if in shock, may try 250mL boluses but what pt truly needs is inotropes: Norepi or dobutamine
—do NOT give push-dose phenylephrine – the afterload will kill pt
—terbutaline improves inotropy but can worsen ischemia
-allow for permissive hypercapnea with acidosis 7.15 – 7.2 tolerable

Ancillary management
-treat afib via aggressive rhythm control (cardioversion and amio) rather than rate control as these patients’ CO is heavily dependent on atrial kick
-if intubation necessary, consider propofol for bronchodilatory effect

Pediatric Shock

-SIRS = tachycardia or bradycardia for age, tachypnea for age (acidosis), fever or hypothermia, elevated wbc or 10% bands
-sepsis = SIRS + source of infection
-severe sepsis = sepsis + end organ dysfunction
-septic shock = sepsis + hypotension (rare in peds) or poor perfusion

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Pediatric septic shock
-unlike adults, present as cold shock*:
—cool, mottled, cyanotic extremities
—narrow pulse pressure (high SVR)
—thready pulses
—delayed cap refill (check central skin in neonates)
—oliguria (place Foley, note I&Os)
—CNS dysfunction: irritable, lethargic, jittery, poor feeding

*exception: septic peds chemo pts tend to present in warm/vasodilatory shock (warm extremities, low SVR, bounding pulses, widened pulse pressure)
—bc tend to get Gram negative sepsis (endotoxin)
**note that the problem in peds septic shock (cold) is O2 delivery, whereas in adult septic shock (warm) is O2 extraction. It’s difficult to determine in neonates as their circulatory physiology is complex.

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Management: early, aggressive intervention
60 mL/kg bolus, given rapid push
broad spectrum abx
early intubation: 30-40% of pediatric CO goes to WOB!

Fluid-refractory septic shock
-if malperfusion is NOT responsive to 60 mL/kg bolus, begin peripheral pressors immediately (within the golden hour, ideally within 15m of arrival)
-young kids cannot increase their cardiac contractility; their cardiac output is entirely dependent on increases in HR
—the younger the pt, the higher the baseline HR, the less likely pt is able to maintain adequate perfusion by increasing HR    =>    the younger the pt, the faster they crash

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*just go with Norepi as first-line and Epi as second pressor

-Hector’s peds sepsis PPT



-q 2m pulse and rhythm check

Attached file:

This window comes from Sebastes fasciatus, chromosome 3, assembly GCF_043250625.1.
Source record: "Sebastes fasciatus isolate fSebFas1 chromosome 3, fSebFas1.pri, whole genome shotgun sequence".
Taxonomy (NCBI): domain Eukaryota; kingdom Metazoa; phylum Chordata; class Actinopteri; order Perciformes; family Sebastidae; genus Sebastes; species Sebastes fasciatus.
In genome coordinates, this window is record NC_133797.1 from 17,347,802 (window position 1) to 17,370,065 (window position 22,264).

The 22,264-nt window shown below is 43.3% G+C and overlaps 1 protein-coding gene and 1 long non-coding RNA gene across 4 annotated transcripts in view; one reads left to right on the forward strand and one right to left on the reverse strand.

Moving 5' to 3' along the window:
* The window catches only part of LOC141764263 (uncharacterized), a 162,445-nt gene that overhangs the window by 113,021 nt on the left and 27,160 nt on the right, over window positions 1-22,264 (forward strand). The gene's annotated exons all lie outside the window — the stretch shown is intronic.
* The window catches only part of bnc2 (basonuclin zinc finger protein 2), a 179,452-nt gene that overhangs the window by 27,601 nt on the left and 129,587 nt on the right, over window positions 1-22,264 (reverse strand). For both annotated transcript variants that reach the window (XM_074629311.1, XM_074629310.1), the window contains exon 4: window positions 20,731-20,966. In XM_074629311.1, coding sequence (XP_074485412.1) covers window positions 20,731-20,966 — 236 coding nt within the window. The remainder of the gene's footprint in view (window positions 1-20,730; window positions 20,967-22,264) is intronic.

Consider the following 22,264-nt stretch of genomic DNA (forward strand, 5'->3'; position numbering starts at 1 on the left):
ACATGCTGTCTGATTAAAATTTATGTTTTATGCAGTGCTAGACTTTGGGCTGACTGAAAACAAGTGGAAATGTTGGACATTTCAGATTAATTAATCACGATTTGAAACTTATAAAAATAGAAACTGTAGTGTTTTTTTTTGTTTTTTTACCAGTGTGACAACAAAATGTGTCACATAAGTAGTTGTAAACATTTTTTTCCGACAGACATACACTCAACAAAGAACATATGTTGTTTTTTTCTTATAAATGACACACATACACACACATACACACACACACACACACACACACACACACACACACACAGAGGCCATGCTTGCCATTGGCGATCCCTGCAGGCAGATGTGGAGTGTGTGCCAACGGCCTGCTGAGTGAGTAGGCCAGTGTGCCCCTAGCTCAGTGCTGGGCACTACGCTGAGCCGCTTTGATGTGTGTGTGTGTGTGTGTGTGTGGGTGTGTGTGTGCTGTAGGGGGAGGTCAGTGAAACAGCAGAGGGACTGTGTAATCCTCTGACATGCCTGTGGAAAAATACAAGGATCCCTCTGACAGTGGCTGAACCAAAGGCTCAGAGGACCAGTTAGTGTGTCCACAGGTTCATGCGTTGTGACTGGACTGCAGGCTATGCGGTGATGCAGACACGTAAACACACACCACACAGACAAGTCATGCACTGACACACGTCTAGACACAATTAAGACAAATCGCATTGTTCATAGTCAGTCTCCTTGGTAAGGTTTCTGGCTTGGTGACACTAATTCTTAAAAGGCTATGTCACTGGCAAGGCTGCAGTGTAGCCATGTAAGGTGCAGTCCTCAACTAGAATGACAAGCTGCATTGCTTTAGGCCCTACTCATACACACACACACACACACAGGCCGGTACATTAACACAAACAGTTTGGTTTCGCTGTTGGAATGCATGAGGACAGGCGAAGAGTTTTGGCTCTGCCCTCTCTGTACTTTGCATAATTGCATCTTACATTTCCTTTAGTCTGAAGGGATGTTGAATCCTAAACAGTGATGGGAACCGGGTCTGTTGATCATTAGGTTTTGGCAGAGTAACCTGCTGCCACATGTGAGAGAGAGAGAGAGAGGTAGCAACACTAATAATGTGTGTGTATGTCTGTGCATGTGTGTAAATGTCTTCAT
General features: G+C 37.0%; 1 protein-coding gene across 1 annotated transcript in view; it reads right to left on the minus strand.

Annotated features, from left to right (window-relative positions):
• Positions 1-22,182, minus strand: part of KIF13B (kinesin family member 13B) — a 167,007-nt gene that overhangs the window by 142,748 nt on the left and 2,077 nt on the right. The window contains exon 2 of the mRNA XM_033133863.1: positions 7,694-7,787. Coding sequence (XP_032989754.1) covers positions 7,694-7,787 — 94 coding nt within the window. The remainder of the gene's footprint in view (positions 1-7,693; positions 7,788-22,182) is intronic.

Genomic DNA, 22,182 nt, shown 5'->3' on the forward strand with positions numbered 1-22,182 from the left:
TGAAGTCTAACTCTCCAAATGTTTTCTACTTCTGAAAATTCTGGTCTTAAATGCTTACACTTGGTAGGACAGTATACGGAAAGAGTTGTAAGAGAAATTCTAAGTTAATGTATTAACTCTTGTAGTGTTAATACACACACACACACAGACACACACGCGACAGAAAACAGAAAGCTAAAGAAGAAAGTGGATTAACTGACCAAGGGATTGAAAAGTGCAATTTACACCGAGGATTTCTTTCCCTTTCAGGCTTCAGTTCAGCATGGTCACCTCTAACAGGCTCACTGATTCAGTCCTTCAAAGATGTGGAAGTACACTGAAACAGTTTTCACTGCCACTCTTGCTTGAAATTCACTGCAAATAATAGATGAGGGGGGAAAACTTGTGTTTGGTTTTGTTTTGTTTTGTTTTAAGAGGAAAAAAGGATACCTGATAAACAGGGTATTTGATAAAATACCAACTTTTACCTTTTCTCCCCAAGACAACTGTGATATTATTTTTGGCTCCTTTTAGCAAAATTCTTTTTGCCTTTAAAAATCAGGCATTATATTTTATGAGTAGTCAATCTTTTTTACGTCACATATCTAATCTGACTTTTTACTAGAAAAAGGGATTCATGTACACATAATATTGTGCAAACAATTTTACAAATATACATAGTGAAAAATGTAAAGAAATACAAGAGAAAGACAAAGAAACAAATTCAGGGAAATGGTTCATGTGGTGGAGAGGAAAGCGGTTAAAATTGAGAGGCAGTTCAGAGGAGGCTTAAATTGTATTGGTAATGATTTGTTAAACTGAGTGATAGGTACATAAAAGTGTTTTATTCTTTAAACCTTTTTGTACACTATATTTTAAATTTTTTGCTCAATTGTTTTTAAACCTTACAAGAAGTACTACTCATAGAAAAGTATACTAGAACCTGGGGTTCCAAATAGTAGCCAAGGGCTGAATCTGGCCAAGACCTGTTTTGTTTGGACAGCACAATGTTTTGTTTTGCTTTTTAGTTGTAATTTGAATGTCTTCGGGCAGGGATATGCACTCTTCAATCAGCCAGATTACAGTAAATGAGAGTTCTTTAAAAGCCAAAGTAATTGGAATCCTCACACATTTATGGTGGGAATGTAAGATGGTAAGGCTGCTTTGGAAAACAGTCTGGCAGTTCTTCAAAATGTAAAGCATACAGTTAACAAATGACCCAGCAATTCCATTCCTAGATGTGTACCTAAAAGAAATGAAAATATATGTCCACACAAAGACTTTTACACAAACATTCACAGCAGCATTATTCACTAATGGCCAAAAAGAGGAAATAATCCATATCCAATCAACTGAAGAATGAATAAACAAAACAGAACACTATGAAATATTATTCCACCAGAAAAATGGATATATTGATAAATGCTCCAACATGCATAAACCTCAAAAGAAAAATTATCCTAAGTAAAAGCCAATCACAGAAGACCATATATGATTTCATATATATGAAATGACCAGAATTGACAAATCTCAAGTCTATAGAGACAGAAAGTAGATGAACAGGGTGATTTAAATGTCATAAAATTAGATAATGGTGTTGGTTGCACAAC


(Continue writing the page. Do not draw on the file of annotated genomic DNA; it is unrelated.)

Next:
Maintain perfusion:
-continuous chest compressions
-epi q 4m

Correct electrical problems:
-defibrillate, use max J (200), if shockable rhythm at each rhythm check
-give amio 300 mg if VT/VF

Correct other reversible causes (Hs and Ts):
-Hypoxia – improvement with airway control
-Hypovolemia – exam, history
-Hyper/Hypokalemia – blood gas, dialysis access, on diuretics
-Hypothermia – rectal T
-H+ (acidosis) – blood gas
-Hypoglycemia – BGM

-TPTX – lung sliding
-Tamponade – echo
-Thrombosis (coronary, PE) – risk factors/PMH, echo
-Tox – med list, h/o substance abuse or depression
-Trauma – eFAST

Status Asthmaticus

Medical management:
-O2, fluids*
-bronchodilators, magnesium
-heliox if NOT hypoxemic (using heliox means proportionally less FiO2)
-epi IM 0.01 mg/kg OR dirty epi drip
-BiPAP: 10 IPAP / 3-5 PEEP (EPAP) (aka “ZEEP”. When pts begin tiring out, inspiratory pressure support helps move air in and out)

-hypoxemia is a LATE finding in asthma – give O2 EARLY to promote pulmonary vasodilation
-“normal” pCO2 on blood gas = pt tiring out (compensating pts will have low pCO2 as they hyperventilate to blow off lactic acid)
-these pts are severely volume-depleted due to insensible losses – need fluids! (30cc/kg)
-lung ultrasound has primarily A lines (no interstitial fluid)
-these pts can tolerate hypercapnea and acidosis

Absolute indications for intubation:
-deteriorating consciousness
-respiratory muscle fatigue nonresponsive to BiPAP
-cardiac/respiratory arrest

Avoid intubation as it does nothing to fix the underlying problem of bronchoconstriction and increases risk of hyperinflation.

-use DSI with ketamine 1-2 mg/kg*. Choose roc for longer paralysis to prevent vent asynchrony
-hyperinflation (due to breath-stacking) is your enemy — increased airway pressures = risk for tension PTX, decreased venous return and thus cardiac output
-strategy = permissive hypercapnea – to allow for full exhalation:
—-RR 6-8 breaths/min, TV 6cc/kg, <5 PEEP, inspir flow rate 100-120 L/min

Subdissociative dose ketamine 0.5-1 mg/kg

The Deteriorating/Coding Intubated Asthmatic:
-disconnect from vent, allow exhalation (may push on chest), and slowly bag at 6 breaths/min
-if no improvement and see breath-stacking on vent, needle decompression / finger thoracostomy
-DOPES: Displaced tube (use VL or bronchoscope to confirm), Obstruction (pass suction catheter, look for kinking of tubing), T-PTX, Equipment problem, Stacked breaths